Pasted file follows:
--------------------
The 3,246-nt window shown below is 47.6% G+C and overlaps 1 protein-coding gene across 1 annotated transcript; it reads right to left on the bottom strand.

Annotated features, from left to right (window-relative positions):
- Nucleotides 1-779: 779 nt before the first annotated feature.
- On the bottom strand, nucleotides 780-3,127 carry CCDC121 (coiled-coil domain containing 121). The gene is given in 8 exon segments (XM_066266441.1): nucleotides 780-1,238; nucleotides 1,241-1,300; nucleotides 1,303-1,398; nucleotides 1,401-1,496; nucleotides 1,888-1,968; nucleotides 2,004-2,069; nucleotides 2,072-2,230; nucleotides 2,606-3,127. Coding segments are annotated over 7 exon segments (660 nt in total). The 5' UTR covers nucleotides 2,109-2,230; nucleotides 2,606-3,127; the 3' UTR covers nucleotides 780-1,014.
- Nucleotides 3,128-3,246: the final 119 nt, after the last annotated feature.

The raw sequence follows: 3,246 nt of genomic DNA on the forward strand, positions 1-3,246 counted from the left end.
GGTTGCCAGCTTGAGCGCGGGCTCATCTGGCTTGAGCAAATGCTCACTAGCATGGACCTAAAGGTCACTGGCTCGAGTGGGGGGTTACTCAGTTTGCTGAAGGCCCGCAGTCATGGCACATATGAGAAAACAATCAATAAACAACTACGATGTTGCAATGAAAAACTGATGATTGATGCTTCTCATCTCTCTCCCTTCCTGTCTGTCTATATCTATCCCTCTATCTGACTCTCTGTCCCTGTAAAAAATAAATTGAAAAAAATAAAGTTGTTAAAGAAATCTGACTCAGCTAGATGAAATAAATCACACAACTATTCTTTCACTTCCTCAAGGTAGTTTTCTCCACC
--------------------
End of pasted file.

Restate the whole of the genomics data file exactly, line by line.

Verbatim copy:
The 3,246-nt window shown below is 47.6% G+C and overlaps 1 protein-coding gene across 1 annotated transcript; it reads right to left on the bottom strand.

Annotated features, from left to right (window-relative positions):
- Nucleotides 1-779: 779 nt before the first annotated feature.
- On the bottom strand, nucleotides 780-3,127 carry CCDC121 (coiled-coil domain containing 121). The gene is given in 8 exon segments (XM_066266441.1): nucleotides 780-1,238; nucleotides 1,241-1,300; nucleotides 1,303-1,398; nucleotides 1,401-1,496; nucleotides 1,888-1,968; nucleotides 2,004-2,069; nucleotides 2,072-2,230; nucleotides 2,606-3,127. Coding segments are annotated over 7 exon segments (660 nt in total). The 5' UTR covers nucleotides 2,109-2,230; nucleotides 2,606-3,127; the 3' UTR covers nucleotides 780-1,014.
- Nucleotides 3,128-3,246: the final 119 nt, after the last annotated feature.

The raw sequence follows: 3,246 nt of genomic DNA on the forward strand, positions 1-3,246 counted from the left end.
GGTTGCCAGCTTGAGCGCGGGCTCATCTGGCTTGAGCAAATGCTCACTAGCATGGACCTAAAGGTCACTGGCTCGAGTGGGGGGTTACTCAGTTTGCTGAAGGCCCGCAGTCATGGCACATATGAGAAAACAATCAATAAACAACTACGATGTTGCAATGAAAAACTGATGATTGATGCTTCTCATCTCTCTCCCTTCCTGTCTGTCTATATCTATCCCTCTATCTGACTCTCTGTCCCTGTAAAAAATAAATTGAAAAAAATAAAGTTGTTAAAGAAATCTGACTCAGCTAGATGAAATAAATCACACAACTATTCTTTCACTTCCTCAAGGTAGTTTTCTCCACC